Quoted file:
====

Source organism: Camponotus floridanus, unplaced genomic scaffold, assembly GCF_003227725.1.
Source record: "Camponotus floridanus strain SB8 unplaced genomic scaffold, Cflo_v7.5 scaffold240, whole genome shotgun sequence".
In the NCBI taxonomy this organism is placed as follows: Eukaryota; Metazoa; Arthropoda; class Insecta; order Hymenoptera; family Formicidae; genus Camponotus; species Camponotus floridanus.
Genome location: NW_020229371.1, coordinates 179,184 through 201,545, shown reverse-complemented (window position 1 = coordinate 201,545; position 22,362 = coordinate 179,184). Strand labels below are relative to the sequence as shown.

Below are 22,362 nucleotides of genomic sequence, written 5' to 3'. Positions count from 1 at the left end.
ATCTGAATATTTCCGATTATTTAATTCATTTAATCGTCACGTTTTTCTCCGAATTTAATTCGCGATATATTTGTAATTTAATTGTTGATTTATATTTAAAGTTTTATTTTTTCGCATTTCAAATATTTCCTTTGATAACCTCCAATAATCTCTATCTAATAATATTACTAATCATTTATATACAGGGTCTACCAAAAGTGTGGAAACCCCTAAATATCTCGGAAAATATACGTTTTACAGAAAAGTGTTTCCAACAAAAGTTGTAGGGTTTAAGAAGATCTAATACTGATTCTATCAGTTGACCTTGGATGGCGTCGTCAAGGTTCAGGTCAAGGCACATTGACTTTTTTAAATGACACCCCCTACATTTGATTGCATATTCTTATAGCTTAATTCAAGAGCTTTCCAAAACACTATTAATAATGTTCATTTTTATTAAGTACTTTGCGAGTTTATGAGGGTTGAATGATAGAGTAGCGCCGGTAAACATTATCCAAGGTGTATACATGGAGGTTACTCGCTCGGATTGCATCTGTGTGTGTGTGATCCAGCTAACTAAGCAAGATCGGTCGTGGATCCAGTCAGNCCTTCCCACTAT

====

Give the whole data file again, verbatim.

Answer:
Source organism: Camponotus floridanus, unplaced genomic scaffold, assembly GCF_003227725.1.
Source record: "Camponotus floridanus strain SB8 unplaced genomic scaffold, Cflo_v7.5 scaffold240, whole genome shotgun sequence".
In the NCBI taxonomy this organism is placed as follows: Eukaryota; Metazoa; Arthropoda; class Insecta; order Hymenoptera; family Formicidae; genus Camponotus; species Camponotus floridanus.
Genome location: NW_020229371.1, coordinates 179,184 through 201,545, shown reverse-complemented (window position 1 = coordinate 201,545; position 22,362 = coordinate 179,184). Strand labels below are relative to the sequence as shown.

Below are 22,362 nucleotides of genomic sequence, written 5' to 3'. Positions count from 1 at the left end.
ATCTGAATATTTCCGATTATTTAATTCATTTAATCGTCACGTTTTTCTCCGAATTTAATTCGCGATATATTTGTAATTTAATTGTTGATTTATATTTAAAGTTTTATTTTTTCGCATTTCAAATATTTCCTTTGATAACCTCCAATAATCTCTATCTAATAATATTACTAATCATTTATATACAGGGTCTACCAAAAGTGTGGAAACCCCTAAATATCTCGGAAAATATACGTTTTACAGAAAAGTGTTTCCAACAAAAGTTGTAGGGTTTAAGAAGATCTAATACTGATTCTATCAGTTGACCTTGGATGGCGTCGTCAAGGTTCAGGTCAAGGCACATTGACTTTTTTAAATGACACCCCCTACATTTGATTGCATATTCTTATAGCTTAATTCAAGAGCTTTCCAAAACACTATTAATAATGTTCATTTTTATTAAGTACTTTGCGAGTTTATGAGGGTTGAATGATAGAGTAGCGCCGGTAAACATTATCCAAGGTGTATACATGGAGGTTACTCGCTCGGATTGCATCTGTGTGTGTGTGATCCAGCTAACTAAGCAAGATCGGTCGTGGATCCAGTCAGNCCTTCCCACTAT